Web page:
17.5 How Bel-Marduk Struggled Against the Kings¶
In the early days of Sumeria and Akkadia the city-kings were priests and medicine-men rather than kings, and it was only when foreign conquerors sought to establish their hold in relation to existing institutions that the distinction of priest and king became definite. But the god of the priests remained as the real overlord of the land and of priest and king alike. He was the universal landlord; the wealth and authority of his temples and establishments outshone those of the king. Especially was this the case within the city walls. Hammurabi, the founder of the first Babylonian empire, is one of the earlier monarchs whom we find taking a firm grip upon the affairs of the community. He does it with the utmost politeness to the gods. In an inscription recording his irrigation work in Sumeria and Akkadia, he begins: “When Anu and Bel entrusted me with the rule of Sumer and Akkad—.” We possess a code of laws made by this same Hammurabi — it is the earliest known code of law — and at the head of this code we see the figure of Hammurabi receiving the law from its nominal promulgator, the god Shamash.
An act of great political importance in the conquest of any city was the carrying off of its god to become a subordinate in the temple of its conqueror. This was far more important than the subjugation of king by king. Merodach, the Babylonian Jupiter, was carried off by the Elamites, and Babylon did not feel independent until its return. But sometimes a conqueror was afraid of the god he had conquered. In the collection of letters addressed to Amenophis III and IV at Tel-Amarna in Egypt, to which allusion has already been made, is one from a certain king, Tushratta, King of Mitanni, who has conquered Assyria, and taken the statue of the goddess Ishtar. Apparently he has sent this statue into Egypt, partly to acknowledge the overlordship, of Amenophis, but partly because he fears her anger. (Winckler.) In the Bible is related (Sam. i. v. 1) how the Ark of the Covenant of the God of the Hebrews was carried off by the Philistines, as a token of conquest, into the temple of the fish god, Dagon, at Ashdod, and how Dagon fell down and was broken, and how the people of Ashdod were smitten with disease. In the latter story particularly, the gods and priests fill the scene; there is no king in evidence at all.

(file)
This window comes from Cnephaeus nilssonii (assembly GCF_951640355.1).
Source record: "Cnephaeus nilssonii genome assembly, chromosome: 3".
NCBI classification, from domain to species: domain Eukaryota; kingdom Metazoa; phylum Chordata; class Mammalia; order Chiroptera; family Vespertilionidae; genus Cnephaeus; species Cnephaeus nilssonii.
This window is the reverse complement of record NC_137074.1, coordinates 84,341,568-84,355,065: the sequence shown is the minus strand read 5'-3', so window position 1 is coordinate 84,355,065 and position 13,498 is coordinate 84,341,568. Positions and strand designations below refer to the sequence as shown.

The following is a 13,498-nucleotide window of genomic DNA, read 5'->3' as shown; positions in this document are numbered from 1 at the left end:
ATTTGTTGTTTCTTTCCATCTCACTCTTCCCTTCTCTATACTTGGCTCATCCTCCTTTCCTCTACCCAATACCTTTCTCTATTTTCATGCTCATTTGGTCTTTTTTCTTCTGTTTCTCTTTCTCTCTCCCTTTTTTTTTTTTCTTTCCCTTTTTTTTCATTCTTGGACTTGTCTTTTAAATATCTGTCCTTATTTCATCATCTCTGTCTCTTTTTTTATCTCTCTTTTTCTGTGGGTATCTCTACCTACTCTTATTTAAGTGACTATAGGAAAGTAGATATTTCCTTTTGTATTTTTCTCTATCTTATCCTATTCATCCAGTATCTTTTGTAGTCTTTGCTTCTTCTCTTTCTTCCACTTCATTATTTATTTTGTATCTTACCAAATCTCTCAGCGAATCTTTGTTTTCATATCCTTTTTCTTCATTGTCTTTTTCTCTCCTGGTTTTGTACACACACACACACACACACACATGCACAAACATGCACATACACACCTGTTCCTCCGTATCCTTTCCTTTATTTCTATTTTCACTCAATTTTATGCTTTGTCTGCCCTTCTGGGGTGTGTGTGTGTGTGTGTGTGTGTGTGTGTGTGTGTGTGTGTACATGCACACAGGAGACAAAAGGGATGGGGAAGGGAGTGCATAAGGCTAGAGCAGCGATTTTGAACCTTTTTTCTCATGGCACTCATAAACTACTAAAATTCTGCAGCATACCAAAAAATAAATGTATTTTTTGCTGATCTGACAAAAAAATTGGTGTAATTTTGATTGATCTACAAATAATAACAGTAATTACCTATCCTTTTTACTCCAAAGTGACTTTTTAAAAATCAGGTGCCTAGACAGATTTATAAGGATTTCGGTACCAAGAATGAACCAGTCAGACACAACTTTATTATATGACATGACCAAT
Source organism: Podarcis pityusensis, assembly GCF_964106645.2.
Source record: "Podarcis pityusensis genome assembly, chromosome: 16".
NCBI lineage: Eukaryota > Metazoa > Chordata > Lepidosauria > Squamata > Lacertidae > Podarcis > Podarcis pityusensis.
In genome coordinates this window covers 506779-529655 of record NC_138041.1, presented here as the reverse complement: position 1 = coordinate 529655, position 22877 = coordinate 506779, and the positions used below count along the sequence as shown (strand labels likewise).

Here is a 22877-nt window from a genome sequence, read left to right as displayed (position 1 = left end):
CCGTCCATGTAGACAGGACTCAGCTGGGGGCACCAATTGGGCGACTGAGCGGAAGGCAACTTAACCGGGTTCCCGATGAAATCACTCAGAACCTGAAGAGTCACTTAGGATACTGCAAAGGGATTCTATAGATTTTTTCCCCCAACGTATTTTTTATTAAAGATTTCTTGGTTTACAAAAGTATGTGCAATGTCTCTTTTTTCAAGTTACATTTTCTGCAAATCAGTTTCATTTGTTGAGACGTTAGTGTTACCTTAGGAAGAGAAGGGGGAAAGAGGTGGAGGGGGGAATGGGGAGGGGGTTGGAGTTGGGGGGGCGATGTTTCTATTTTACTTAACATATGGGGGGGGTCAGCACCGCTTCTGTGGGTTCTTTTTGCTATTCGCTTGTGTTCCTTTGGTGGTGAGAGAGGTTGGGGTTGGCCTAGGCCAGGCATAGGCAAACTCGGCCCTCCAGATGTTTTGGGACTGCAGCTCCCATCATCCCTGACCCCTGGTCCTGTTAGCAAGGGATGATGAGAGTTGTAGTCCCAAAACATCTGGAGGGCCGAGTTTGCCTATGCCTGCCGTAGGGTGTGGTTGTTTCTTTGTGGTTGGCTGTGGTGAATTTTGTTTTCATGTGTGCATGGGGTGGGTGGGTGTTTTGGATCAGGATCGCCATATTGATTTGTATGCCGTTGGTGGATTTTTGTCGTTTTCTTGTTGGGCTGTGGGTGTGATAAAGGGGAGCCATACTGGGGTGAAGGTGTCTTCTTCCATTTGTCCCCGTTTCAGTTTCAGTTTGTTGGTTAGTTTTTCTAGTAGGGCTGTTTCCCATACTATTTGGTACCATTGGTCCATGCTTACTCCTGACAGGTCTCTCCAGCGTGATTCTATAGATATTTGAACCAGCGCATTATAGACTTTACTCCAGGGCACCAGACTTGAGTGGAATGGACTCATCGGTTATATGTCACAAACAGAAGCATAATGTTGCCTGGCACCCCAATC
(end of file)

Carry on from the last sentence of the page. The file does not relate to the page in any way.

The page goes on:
Right through the history of the Babylonian and Assyrian empires no monarch seems to have felt his tenure of power secure in Babylon until he had ?taken the hand of Bel??that is to say, that he had been adopted by the priesthood of ?Bel? as the god’s son and representative. As our knowledge of Assyrian and Babylonian history grows clearer, it becomes plainer that the politics of that world, the revolutions, usurpations, changes of dynasty, intrigues with foreign powers, turned largely upon issues between the great wealthy priesthoods and the growing but still inadequate power of the monarchy. The king relied on his army, and this was usually a mercenary army of foreigners, speedily mutinous if there was no pay or plunder, and easily bribed. We have already noted the name of Sennacherib, the son of Sargon II, among the monarchs of the Assyrian empire. Sennacherib was involved in a violent quarrel with the priesthood of Babylon; he never ?took the hand of Bel?; and finally struck at that power by destroying altogether the holy part of the city of Babylon (691 B.C.) and removing the statue of Bel-Marduk to Assyria. He was assassinated by one of his sons, and his successor, Esar-haddon (his son, but not the son who was his assassin), found it expedient to restore Bel-Marduk and rebuild his temple, and make his peace with the god.